The second factor is the character of Darrow. He’s typical, and yet he’s not. He felt more grounded than many a YA hero, but also more willing to change.
I also loved the unpredictable nature of the story. It did not go to all the places I expected it to and ended in a way that meant I had to read on, even while I was satisfied by the story so far.
Paladin of Souls, Lois McMaster Bujold
I don’t know if this is my favourite Bujold. I mean, can’t I just pick all of them? All of her books are so, so good. I could write an essay about all of them. The reason this particular book is on this particular list, though, is because it surprised me.
I’d read all of the Vorkosigan books twice, the Sharking Knife series, and all available novellas in the Penric and Desdemona series. I thought I knew Bujold’s characters and Paladin of Souls felt like a departure. The main character is a middle-aged woman! (I read this before Gentleman Jole and the Red Queen was published). I don’t know if I’d ever read a fantasy novel with a dowager hero before. It just seemed… weird. (We can examine why in another post.) I wasn’t sure if I would enjoy it. Where were Miles and Penric, my sprightly young heroes with stars in their eyes?
But when I got to the end of this book, my first thought was—wow. Bujold should have won an award for this one. It’s AMAZING. So, it came as no surprise to find out she landed a triple crown for Paladin of Souls—the Hugo, Nebula, and Locus.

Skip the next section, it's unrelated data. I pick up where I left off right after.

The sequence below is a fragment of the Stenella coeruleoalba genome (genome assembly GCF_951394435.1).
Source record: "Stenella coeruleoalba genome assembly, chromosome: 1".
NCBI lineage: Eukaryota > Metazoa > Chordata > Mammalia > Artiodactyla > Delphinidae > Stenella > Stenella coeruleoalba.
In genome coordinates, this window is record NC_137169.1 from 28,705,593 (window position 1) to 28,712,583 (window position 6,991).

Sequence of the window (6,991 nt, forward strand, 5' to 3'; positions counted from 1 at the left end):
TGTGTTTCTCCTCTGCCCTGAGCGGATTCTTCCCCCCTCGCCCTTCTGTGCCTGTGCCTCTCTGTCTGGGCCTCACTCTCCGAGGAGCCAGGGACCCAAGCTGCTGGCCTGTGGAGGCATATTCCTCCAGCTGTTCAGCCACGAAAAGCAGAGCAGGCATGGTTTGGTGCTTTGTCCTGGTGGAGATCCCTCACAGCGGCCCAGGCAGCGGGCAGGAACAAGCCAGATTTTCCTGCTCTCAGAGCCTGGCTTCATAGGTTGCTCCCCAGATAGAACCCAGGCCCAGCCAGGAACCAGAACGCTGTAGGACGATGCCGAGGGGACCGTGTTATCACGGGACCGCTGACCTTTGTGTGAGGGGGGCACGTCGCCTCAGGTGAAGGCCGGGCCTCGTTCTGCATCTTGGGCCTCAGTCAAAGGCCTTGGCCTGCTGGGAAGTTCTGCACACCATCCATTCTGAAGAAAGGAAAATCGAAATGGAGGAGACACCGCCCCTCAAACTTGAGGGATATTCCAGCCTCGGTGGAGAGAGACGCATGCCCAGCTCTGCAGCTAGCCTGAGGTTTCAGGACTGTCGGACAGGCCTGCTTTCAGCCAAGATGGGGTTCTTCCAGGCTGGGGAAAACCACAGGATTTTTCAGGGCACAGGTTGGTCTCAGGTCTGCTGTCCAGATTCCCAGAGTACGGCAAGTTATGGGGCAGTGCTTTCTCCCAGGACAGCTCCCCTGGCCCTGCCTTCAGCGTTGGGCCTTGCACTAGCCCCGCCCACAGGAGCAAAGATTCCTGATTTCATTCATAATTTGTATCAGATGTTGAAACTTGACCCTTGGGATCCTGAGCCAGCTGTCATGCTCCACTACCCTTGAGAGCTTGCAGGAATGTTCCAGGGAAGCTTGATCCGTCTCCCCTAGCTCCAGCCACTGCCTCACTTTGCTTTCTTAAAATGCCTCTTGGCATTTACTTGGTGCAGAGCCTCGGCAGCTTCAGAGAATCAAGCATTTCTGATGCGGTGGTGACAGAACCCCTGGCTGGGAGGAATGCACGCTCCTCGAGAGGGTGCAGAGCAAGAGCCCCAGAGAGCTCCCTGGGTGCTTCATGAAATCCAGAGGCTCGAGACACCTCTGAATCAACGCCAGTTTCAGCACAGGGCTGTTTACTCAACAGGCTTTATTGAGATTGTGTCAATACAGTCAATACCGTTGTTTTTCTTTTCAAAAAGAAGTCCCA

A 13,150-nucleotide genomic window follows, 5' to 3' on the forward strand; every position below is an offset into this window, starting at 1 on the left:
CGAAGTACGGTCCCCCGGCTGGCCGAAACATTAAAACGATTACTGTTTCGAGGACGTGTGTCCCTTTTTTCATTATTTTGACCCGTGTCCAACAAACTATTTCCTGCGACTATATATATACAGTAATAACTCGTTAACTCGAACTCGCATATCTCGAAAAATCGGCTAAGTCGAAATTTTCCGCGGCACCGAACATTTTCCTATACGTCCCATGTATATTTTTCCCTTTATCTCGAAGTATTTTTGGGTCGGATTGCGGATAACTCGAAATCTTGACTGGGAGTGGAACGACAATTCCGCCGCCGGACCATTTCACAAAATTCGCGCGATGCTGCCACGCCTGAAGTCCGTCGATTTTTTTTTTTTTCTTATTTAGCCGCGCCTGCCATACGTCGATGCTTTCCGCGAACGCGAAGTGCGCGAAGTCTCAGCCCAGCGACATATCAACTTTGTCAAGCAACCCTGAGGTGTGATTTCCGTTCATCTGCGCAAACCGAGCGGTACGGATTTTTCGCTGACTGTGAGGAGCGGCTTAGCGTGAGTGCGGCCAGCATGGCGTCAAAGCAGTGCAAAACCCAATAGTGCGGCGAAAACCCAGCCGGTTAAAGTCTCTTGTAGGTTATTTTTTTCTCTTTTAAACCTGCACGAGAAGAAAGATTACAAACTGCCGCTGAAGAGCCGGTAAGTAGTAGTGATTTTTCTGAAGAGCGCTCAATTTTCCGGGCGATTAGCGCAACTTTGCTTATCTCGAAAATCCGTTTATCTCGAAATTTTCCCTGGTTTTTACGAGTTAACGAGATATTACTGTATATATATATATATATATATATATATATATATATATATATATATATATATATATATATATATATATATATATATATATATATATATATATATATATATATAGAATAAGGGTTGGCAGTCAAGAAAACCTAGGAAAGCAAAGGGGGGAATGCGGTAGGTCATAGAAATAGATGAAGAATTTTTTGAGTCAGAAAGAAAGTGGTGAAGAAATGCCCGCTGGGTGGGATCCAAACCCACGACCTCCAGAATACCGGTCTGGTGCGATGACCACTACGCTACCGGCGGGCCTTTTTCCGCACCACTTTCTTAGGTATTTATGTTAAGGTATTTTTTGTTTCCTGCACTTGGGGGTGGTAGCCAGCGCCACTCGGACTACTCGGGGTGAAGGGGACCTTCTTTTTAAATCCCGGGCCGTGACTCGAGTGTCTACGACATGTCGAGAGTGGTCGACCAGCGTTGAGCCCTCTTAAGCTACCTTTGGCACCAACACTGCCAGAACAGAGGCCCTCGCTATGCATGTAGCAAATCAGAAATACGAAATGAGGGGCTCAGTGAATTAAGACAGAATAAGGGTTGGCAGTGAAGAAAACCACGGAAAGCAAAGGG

I recommend the Vorkosigan Saga a LOT. I love those books. But I also recommend this one because it’s easily the best book Bujold has ever written. It should come as no surprise, therefore, that my favourite Vorkosigan book is, of course, Gentleman Jole and the Red Queen. We need more middle-aged women doing amazing things in fantasy and SF—and more books by Lois McMaster Bujold.
The Faded Sun Trilogy, C.J. Cherryh
No one writes aliens like C.J. Cherryh. No one. They’re utterly unknowable. So completely alien—in ways I couldn’t even imagine before she invented them. But in every single Cherryh novel I’ve ever read, I’ve never had to work hard to understand her aliens. She paints such full pictures. Creates such intricate webs of relationship—between races and species, but also with humans, so that while I’m thinking, wow, this dude is just… wow… I’m also thinking, yeah, I get that. I don’t get this character, he’s utterly alien. But I understand why he’s doing what he’s doing.
Every book is such an incredible achievement, but this trilogy, specifically so because of the themes. Again, it’s about humanity and our place in the greater universe.
Rendezvous with Rama, Arthur C. Clarke
Another of my favourite SF tropes is the Big Dumb Object or the mysterious artefact in space. Clarke does this SO WELL, extrapolating theories about entire civilizations and the nature of our universe from mysterious objects. In 2001, we started with the obelisk. Rama has a much more complicated device, a ship. A world inside, and a puzzle that will take an entire series to unravel.
What I love about Clarke’s writing, aside from his imagination, is how he communicates concepts. I never feel lost in the science when I read his books. I’m much too caught up in the story and the adventure.
(links to be activated as I post the rest of this series)